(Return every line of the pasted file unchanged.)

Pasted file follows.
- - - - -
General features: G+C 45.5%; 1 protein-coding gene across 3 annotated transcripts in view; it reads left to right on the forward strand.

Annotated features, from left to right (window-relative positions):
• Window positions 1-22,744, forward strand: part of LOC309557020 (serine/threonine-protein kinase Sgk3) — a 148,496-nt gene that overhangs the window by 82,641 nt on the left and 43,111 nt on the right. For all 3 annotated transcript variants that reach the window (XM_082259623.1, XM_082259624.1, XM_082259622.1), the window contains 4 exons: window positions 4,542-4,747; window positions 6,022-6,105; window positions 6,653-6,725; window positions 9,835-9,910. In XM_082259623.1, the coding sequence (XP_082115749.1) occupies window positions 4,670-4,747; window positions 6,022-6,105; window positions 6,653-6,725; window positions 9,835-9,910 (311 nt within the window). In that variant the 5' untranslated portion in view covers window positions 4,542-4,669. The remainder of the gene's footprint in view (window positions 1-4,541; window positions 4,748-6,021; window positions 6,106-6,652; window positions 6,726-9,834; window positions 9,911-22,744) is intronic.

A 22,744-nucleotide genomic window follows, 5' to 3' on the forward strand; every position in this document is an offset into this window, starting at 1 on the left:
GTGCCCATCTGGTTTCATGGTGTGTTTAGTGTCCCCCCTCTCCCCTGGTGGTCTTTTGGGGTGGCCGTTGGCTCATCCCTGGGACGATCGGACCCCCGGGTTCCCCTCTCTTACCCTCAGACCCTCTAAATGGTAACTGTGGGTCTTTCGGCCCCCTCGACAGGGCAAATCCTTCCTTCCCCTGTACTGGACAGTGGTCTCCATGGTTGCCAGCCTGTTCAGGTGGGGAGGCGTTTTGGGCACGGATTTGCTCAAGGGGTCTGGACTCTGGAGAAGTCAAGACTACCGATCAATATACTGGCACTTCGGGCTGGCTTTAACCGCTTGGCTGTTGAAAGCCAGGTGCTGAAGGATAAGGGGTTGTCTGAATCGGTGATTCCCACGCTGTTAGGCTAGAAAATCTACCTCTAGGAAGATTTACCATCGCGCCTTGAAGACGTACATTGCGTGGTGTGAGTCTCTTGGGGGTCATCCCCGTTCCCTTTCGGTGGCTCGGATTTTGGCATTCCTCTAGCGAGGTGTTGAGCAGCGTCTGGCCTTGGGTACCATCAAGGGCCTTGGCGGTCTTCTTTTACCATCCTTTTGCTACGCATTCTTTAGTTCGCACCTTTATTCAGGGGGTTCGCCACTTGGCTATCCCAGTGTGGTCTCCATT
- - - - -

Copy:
General features: G+C 45.5%; 1 protein-coding gene across 3 annotated transcripts in view; it reads left to right on the forward strand.

Annotated features, from left to right (window-relative positions):
• Window positions 1-22,744, forward strand: part of LOC309557020 (serine/threonine-protein kinase Sgk3) — a 148,496-nt gene that overhangs the window by 82,641 nt on the left and 43,111 nt on the right. For all 3 annotated transcript variants that reach the window (XM_082259623.1, XM_082259624.1, XM_082259622.1), the window contains 4 exons: window positions 4,542-4,747; window positions 6,022-6,105; window positions 6,653-6,725; window positions 9,835-9,910. In XM_082259623.1, the coding sequence (XP_082115749.1) occupies window positions 4,670-4,747; window positions 6,022-6,105; window positions 6,653-6,725; window positions 9,835-9,910 (311 nt within the window). In that variant the 5' untranslated portion in view covers window positions 4,542-4,669. The remainder of the gene's footprint in view (window positions 1-4,541; window positions 4,748-6,021; window positions 6,106-6,652; window positions 6,726-9,834; window positions 9,911-22,744) is intronic.

A 22,744-nucleotide genomic window follows, 5' to 3' on the forward strand; every position in this document is an offset into this window, starting at 1 on the left:
GTGCCCATCTGGTTTCATGGTGTGTTTAGTGTCCCCCCTCTCCCCTGGTGGTCTTTTGGGGTGGCCGTTGGCTCATCCCTGGGACGATCGGACCCCCGGGTTCCCCTCTCTTACCCTCAGACCCTCTAAATGGTAACTGTGGGTCTTTCGGCCCCCTCGACAGGGCAAATCCTTCCTTCCCCTGTACTGGACAGTGGTCTCCATGGTTGCCAGCCTGTTCAGGTGGGGAGGCGTTTTGGGCACGGATTTGCTCAAGGGGTCTGGACTCTGGAGAAGTCAAGACTACCGATCAATATACTGGCACTTCGGGCTGGCTTTAACCGCTTGGCTGTTGAAAGCCAGGTGCTGAAGGATAAGGGGTTGTCTGAATCGGTGATTCCCACGCTGTTAGGCTAGAAAATCTACCTCTAGGAAGATTTACCATCGCGCCTTGAAGACGTACATTGCGTGGTGTGAGTCTCTTGGGGGTCATCCCCGTTCCCTTTCGGTGGCTCGGATTTTGGCATTCCTCTAGCGAGGTGTTGAGCAGCGTCTGGCCTTGGGTACCATCAAGGGCCTTGGCGGTCTTCTTTTACCATCCTTTTGCTACGCATTCTTTAGTTCGCACCTTTATTCAGGGGGTTCGCCACTTGGCTATCCCAGTGTGGTCTCCATT